Yiddish Tango: A Musical Genre?

By Czackis, Lloica | European Judaism, Autumn 2009 | Go to article overview

Yiddish Tango: A Musical Genre?


Czackis, Lloica, European Judaism


Abstract

The tango was born just before the turn of the twentieth century in Buenos Aires as the resulting blend of the cultures of Italian, Spanish, French and Eastern European Jewish immigrants and Afro-Argentine rhythms. In the 1910s the tango took Western Europe by storm, soon reaching Eastern Europe. Ballrooms and cabarets featured this Latin American import; composers, Jews amongst them, started to write new tangos. Inevitably, during the Holocaust tango became part of the life of ghettos and concentration camps, where it, now in Yiddish, was once again adopted as a vehicle to express the experience of inmates and their hopes for freedom. Not only did the Nazis allow this music, they forced Lagerkapellen, the camp orchestras, to play the Tango of Death to accompany prisoners as they were marched to the gas chambers. In different and happier circumstances, Jewish musicians living in Buenos Aires and New York--many of whom were emigres--wrote Yiddish tangos for the Yiddish theatre, musicals and Jewish revues. The mixed nature of tango probably explains why it has been continuously embraced and transformed during its extraordinary voyage around the world. Yiddish tangos are only an episode in this chronicle, an example of the Jews' tendency to adapt to the ethos of their adoptive countries and also, more generally, the mutual acceptance and fruitful interaction between peoples.

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People are often surprised when hearing the words Yiddish and tango brought together. Many think this is an invention conceived in the boom in recent years of world music fusions. Others imagine that these are well-known Argentine tangos translated into Yiddish by imaginative tango fans. And most are ready to listen to this music with the same curiosity as they would try a new soup recipe or an exotic perfume. But the Yiddish tango becomes only natural if one understands the circumstances in which it appeared. And it is this very recollection of its itinerary which makes it a fascinating and a unique phenomenon.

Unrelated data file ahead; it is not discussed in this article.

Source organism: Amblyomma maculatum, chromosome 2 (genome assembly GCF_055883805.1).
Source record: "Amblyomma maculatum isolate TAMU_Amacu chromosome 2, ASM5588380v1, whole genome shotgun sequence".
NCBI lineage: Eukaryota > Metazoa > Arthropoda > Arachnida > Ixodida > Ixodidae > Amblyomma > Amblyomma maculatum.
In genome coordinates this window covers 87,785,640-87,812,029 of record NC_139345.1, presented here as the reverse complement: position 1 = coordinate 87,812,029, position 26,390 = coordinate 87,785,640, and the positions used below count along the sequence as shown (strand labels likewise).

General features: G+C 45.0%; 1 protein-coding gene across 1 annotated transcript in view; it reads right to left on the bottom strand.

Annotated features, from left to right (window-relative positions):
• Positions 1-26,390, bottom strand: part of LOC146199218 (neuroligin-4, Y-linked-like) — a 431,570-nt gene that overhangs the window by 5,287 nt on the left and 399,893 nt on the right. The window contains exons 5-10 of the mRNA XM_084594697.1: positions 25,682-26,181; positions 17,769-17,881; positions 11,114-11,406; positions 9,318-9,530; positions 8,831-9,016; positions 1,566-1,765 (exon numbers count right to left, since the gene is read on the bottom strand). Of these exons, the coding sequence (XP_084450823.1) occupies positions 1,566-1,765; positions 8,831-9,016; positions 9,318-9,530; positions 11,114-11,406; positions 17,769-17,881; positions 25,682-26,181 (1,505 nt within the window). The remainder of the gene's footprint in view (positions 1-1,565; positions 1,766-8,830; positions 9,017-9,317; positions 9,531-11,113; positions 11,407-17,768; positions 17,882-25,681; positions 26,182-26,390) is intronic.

The relationship between the tango and Jews has been approached principally by Julio Nudler, (1) and by Jose Judkovski, (2) in Argentina. Also by Robert Rothstein, in the USA, and Jerzy Placzkiewicz, in Poland, with regard to Jewish composers present in the Polish tango. But this is the only study dedicated exclusively to the Yiddish tango.

In the last decade Yiddish tangos have regained some popularity and they have been often regarded by journalists and even by musicians as a genre. This paper discusses whether this label can correctly be applied to the Yiddish tango. But first let us retrace the history of this music. The beginning of the story brings us back to Buenos Aires between the 1880s and 1920s, a groundbreaking period which changed the Argentine capital forever, along with its urban culture. Two important events took place simultaneously: the emergence of the tango and of the second largest Jewish community in the world.

The roots of tango are still debated, but it is generally accepted that this music originated in both shores of the Rio de La Plata at the 1880s from existing Latin American dances. But this music would not have naturally evolved into a genre so profound, rich and destined to longevity without the particular history of the city which engendered it: Buenos Aires.

In the second half of the nineteenth century, Argentina was the second destination of European emigration after the United States and before Canada, Australia and Brazil. Driven by a policy summarised by Juan Bautista Alberdi as 'gobernar es poblar' ('to govern is to populate'), President Nicolas Avellaneda (1874-1880) issued the Law of immigration and colonisation, which his successor, Julio A. Roca (1880-1886) put later into practise. Most of the Argentine native population had been massacred in the 1879 'conquest of the desert', promoted by Roca, who was then the War Minister.

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